Steve
 

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It depends a lot on where and how you ride. I ride my older bikes mostly on Illinois county roads, that are primarily oiled, with pea gravel spread on them, so I will encounter areas of loose pea gravel. The K70's work best on those surfaces, and at speeds under 60mph. My 2014 T100 came with Metzler Lasertec, and surprisingly they do ok on the back roads, and at speeds faster than I like to ride. I've road bikes that have the TT100's, and I do not like those on anything other than smooth surfaces.
 

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If you’re not going to show the bike in shows where they would deduct points for tire choice you should really think about this. There are much better tires out there than K70’s and the rest of that old stuff, and nobody else notices or cares what tires you have. Modern rubber is in your best interest.
 

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Appear to be many who don't like the K70s and I respect their opinions, but they're still my go-to tires. I figure I've done 40,000+ miles on packed and loose gravel roads in Quebec and Vermont and they've never let me down. Not so much now, but I used to hit 70 pretty regularly on The Gravel. No one looks at your tires... unless they're K70s - that's the cherry on top.

Different strokes for differnt folks and riding conditions.
 

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I don’t dislike k70’s, I just think you can do better these days. They’re very controllable while you’re sideways, but I try not to do that on a street bike. They have good stability on dirt, too. It just depends on your priorities. Mine is keeping the pucker factor down on paved roads. Sliding sideways on dirt is fun. Sliding sideways into oncoming traffic, not as much fun.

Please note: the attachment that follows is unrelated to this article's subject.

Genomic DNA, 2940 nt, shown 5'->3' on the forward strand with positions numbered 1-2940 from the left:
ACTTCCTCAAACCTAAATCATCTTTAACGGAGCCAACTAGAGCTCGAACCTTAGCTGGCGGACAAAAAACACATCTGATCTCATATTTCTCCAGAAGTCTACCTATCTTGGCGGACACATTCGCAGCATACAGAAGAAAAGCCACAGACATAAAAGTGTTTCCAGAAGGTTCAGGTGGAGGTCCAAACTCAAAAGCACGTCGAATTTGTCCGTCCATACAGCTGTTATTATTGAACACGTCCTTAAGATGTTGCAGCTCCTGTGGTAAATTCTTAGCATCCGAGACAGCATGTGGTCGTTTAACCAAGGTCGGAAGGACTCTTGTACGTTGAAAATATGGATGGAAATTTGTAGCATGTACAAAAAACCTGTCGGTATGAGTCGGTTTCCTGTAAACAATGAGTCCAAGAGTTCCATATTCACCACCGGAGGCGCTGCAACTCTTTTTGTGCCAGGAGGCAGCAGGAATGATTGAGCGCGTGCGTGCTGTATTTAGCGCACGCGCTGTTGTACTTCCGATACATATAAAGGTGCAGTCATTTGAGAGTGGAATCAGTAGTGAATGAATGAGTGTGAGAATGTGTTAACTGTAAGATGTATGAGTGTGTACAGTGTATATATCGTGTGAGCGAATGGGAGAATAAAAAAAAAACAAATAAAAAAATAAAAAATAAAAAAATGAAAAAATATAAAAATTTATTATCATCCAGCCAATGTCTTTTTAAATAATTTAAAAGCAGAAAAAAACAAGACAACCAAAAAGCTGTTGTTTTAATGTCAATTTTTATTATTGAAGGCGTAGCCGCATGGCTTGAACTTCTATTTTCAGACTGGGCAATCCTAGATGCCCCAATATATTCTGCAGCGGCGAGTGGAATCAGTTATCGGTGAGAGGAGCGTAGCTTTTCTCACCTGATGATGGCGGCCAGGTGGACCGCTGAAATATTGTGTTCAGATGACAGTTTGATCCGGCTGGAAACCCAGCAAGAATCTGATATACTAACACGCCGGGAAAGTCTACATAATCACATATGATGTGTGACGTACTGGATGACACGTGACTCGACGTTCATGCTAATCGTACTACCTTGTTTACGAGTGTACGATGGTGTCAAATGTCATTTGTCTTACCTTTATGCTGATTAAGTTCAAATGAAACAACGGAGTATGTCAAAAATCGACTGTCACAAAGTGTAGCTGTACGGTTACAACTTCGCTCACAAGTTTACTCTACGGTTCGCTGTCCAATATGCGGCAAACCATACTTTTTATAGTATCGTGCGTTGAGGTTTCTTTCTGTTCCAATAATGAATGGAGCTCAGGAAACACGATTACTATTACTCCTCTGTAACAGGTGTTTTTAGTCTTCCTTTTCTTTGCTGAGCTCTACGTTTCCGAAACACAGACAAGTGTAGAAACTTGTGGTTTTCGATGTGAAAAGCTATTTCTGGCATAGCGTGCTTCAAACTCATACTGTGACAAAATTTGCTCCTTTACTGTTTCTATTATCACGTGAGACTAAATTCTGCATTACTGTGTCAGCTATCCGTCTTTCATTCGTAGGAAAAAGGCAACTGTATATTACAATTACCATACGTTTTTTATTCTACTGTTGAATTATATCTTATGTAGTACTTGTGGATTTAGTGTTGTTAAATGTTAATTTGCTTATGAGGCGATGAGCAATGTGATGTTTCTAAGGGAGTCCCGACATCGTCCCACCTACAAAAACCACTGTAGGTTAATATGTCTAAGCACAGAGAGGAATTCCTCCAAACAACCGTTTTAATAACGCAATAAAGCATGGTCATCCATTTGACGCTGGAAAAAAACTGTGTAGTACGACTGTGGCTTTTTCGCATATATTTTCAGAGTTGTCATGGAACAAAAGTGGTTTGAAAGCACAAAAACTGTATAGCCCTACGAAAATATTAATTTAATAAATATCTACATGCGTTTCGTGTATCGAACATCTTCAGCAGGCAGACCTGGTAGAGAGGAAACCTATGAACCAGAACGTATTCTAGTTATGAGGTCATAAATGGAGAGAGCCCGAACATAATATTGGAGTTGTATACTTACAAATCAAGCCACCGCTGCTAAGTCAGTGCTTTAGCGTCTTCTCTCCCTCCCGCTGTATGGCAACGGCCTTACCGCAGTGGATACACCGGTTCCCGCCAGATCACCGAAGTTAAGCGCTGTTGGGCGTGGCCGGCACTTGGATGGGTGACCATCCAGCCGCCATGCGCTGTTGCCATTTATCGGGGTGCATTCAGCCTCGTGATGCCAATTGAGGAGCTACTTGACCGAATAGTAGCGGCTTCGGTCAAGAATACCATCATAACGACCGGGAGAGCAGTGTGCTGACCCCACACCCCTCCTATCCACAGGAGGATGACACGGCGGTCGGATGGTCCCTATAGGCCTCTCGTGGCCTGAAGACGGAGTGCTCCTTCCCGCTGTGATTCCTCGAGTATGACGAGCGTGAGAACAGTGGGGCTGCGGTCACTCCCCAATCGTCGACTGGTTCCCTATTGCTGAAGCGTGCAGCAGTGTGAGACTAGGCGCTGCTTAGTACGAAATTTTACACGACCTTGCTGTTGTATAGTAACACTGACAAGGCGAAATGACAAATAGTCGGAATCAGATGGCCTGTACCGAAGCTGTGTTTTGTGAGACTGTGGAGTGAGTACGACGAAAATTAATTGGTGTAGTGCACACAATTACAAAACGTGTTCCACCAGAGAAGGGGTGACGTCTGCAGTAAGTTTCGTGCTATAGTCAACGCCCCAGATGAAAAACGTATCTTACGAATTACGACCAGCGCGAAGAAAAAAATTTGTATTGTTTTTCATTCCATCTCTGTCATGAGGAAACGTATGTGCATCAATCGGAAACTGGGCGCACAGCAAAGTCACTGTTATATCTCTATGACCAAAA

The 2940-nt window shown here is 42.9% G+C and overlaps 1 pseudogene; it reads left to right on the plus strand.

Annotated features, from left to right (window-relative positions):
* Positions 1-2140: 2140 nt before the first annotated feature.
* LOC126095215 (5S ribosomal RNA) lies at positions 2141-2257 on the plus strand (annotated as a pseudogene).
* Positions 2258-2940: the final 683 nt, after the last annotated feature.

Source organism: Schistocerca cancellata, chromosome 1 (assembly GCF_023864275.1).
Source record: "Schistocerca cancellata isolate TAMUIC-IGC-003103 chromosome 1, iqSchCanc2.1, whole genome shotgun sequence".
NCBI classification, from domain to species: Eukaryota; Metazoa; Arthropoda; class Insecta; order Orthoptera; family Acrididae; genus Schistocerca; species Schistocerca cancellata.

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I have no preference between the Avon and the Dunlop K81. What i did find with K70 is they were good on gravel track riding but poor on low speed cornering with wet road tarmac. They did slide sideways and it was the front tyre and that can result in an instant bike down. No issues at all with the newer designs and profiles and i suspect there are many other road tyres equally as good. Looking around the local club bikes, the majority use Avon as it has a good price followed by the K81 and then there are some cheap European tyres at half the price. Many riders say they are good but who knows what riding style they have.
Some of the show standard bikes on club runs use K70s but they are usually riding very slow compared with quite a few others in the 100 bike pack.

Downside of the K81 rear is when it wears after about 3500 miles, it will begin tracking on road lines. That is when i take them off. The Avon wears at about the same rate.
 

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Discussion Starter · #14 ·
Thanks for all the input, gentlemen.
I think I may go with the K81-TT100. They will still look fairly correct for the year and most that have used them seem fairly happy with them.
Nearly £200 for a pair is a bit of a shocker, though.

John
 

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Discussion Starter · #16 ·
Look at the cost of a pair for a newish bike. You'll think the TT100s are a bargain.
Not sure about that.
I recently picked up a new Michelin Pilot rear tyre for my neighbour's XJR1300 and it was less than £90.00.
Also, I just put a pair of tyres on the rear of my Mustang for around 75% the cost of a pair of TT100's.
Still, I guess that's the price we have to pay for riding something a little different.

John